Typography & Typesetting in PowerPoint

Show Notes – Episode #23

Summary 

Typography, as defined on Wikipedia, is the art and technique of arranging type to make written language legible, readable, and appealing when displayed. On the technical side, the definition includes, “The arrangement of type involves selecting typefaces, point size, line length, line-spacing (leading), letter-spacing (tracking), and adjusting the space within letters pairs (kerning).” Typography principles should apply to slides, often do not, and today we are going to gather around and talk about the geeky design stuff about text on slides.

 

Discussion

Is typography important to presentation slides?

  • Nolan: For a program that uses text so extensively, PowerPoint is a pretty poor typographic tool and the typographic features have not advanced as much as I would expect. So, for me, absolutely.
  • Sandy: Absolutely.
  • Troy: With a more formal print design background, professional typesetting is always at the top of mind and has greatly influenced our view of PowerPoint as a design tool, so absolutely.

 

What are some general rules for selecting fonts?

  • Sandy: Don’t use too many fonts. In general, I stick to 1 – 2 fonts in presentations. And for what it’s worth, PPT does a good job at setting up for primary and secondary font types (title vs. content).
  • Nolan: Use the best font size for each design medium. So a print piece and a presentation will use a different rule for overall font sizing.
  • Troy: Fonts and Microsoft Office are sort of a no-win scenario. The creative designer side wants to use custom fonts that align with the content and message. The practical and business side has to be concerned with things like distributing and having specialty (i.e., non-Microsoft fonts) installed on viewing computers.

 

What about broad, general, rules for blocks of text?

  • Troy: There are different rules for 3 words vs. 30 or 300 words.
    • 3 words is going to be an emphasis point, and large/bold may apply. Left, center, or right justification may apply.
    • But paragraphs are going to have different rules.
    • If over 30 words, never center. It is too difficult for people to read quickly with the ragged edges.
    • If over 20 words, never all caps. All caps are for short statements, or they become shouting, and again, difficult to read because we identify hanging letters: j, g, y, etc. to interpret words without actually reading them all.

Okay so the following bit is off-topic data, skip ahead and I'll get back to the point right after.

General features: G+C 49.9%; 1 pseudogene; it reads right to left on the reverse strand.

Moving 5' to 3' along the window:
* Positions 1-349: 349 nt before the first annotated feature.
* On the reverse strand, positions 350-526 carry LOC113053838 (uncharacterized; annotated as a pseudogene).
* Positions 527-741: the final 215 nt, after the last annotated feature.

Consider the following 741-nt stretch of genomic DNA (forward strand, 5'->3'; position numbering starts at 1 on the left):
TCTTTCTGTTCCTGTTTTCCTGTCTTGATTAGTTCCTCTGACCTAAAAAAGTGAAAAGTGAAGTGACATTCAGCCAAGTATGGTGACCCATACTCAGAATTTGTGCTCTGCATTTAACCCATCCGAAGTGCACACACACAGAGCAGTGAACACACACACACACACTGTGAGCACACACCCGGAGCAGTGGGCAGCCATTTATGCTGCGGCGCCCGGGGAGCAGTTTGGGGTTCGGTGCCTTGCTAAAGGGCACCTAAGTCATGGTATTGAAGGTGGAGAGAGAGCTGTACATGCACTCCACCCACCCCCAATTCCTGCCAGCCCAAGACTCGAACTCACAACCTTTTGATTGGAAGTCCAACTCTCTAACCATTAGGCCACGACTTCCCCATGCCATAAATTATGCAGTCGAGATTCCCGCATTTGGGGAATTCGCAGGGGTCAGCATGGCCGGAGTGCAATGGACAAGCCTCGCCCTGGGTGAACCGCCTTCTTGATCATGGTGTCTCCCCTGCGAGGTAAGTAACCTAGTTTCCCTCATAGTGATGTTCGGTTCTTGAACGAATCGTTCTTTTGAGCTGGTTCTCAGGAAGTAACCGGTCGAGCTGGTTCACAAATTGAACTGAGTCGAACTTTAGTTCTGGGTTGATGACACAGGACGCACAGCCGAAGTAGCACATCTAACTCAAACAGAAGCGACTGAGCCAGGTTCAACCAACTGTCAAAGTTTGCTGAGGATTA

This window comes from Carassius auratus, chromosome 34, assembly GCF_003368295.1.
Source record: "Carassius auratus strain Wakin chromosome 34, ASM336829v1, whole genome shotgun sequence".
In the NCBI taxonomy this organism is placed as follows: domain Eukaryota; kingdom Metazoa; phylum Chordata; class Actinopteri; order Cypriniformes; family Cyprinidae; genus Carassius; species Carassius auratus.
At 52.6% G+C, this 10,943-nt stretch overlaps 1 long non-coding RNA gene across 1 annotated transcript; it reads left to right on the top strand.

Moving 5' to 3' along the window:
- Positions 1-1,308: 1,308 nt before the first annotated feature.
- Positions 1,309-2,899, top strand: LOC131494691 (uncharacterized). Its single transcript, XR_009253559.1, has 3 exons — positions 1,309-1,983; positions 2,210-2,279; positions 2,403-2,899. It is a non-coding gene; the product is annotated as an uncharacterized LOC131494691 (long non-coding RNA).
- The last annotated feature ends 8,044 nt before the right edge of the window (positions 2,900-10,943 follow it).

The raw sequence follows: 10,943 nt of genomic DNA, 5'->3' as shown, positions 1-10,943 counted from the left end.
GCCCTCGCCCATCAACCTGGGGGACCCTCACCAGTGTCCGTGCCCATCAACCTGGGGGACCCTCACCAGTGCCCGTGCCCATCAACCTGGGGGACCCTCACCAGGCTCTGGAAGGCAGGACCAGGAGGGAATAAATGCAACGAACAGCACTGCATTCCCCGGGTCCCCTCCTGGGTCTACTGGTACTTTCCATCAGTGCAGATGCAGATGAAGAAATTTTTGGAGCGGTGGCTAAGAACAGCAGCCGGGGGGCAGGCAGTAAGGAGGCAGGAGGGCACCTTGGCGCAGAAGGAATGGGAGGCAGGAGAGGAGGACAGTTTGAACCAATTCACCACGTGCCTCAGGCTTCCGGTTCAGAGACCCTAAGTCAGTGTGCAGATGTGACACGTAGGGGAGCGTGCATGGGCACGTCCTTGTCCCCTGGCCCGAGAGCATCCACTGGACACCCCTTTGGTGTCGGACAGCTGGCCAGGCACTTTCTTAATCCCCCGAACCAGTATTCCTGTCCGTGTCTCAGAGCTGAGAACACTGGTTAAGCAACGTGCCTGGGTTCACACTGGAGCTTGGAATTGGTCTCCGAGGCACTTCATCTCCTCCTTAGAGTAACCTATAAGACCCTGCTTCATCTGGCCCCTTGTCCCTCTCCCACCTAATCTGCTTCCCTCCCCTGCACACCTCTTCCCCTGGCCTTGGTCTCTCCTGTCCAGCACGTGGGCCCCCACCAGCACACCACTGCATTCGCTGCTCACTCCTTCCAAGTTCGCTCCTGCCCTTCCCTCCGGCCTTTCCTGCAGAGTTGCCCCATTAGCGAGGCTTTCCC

• Right justified is reserved for short statements, primarily where the layout is aided by creating a visual line with text along it, like the Y axis of a chart. Or numbers, so the 10s, 100s, 1000s are all aligned to visually see the value difference.
  • Nolan: Love all those rules. In addition, full justification on print only presentations is often a personal preference. And I always watch out for widow and orphans in text.

 

What about soft-returns vs. hard-returns for paragraph text?

  • Nolan: This is a little trick not everyone knows, a soft return is Shift + Enter. It moves text down to next line, but still in the same paragraph. I use this all the time because I’m a fanatic about the optical look of lines and paragraphs and fixing widows and orphans.
  • Sandy: Sometimes I will focus on phrases within a statement to create my returns. For example, Benjamin Franklin’s quote “Well done is better than well said,” can be broken into three lines: “Well done | is better than | well said” for graphic appeal, and I think — ease of reading and learning.
  • Troy: I look at slide content from the perspective of the audience. Legibility and quickly understanding the message is top of mind for me. Another example of using soft returns is to cluster phrases and thoughts and not leave lines of text with a possible wrong interpretation because of the way the words are grouped.

 

With InDesign, line spacing is virtually a mandatory setting you have to think about and set. What do you do for PowerPoint text?

  • Troy: Our base template has line spacing set to “Multiple” and .9 vs. the default 1.0/single.
  • Nolan: The default settings are rarely good. I usually reduce line spacing to .95 or .9 and always in multiples.
  • Sandy: I also use a .95 setting.

 

Do you have a preference for paragraph spacing: Before, After or a Combination?

  • Nolan: After.
  • Troy: 6-12 pts – Before. I like to keep things easy, so we do not use After paragraph spacing, that is left at 0.
  • Sandy: I will always add spacing before the first paragraph (or bullet point) so that there is sufficient space after the last indented bullet. Does that make sense?

 

 Listener Question:

  • “Great job with the podcast–I love it!! I Just finished listening to the “Live from the 2016 MVP Summit” and I was wondering if there is any way to consistently add a period, or not have a period, at the end of each bullet point. Way back in PPT 2003 (?) it was possible and I liked it because it made sure, especially with a large slide deck, that there was consistency. Just to reassure you, I don’t do presentations filled with bullet points :), but I do use smart art etc. to convey points and it would be great to have that feature back. If I remember correctly, it was under “Review,” similar to the spell check (but don’t quote me on that). Thanks, Kim”

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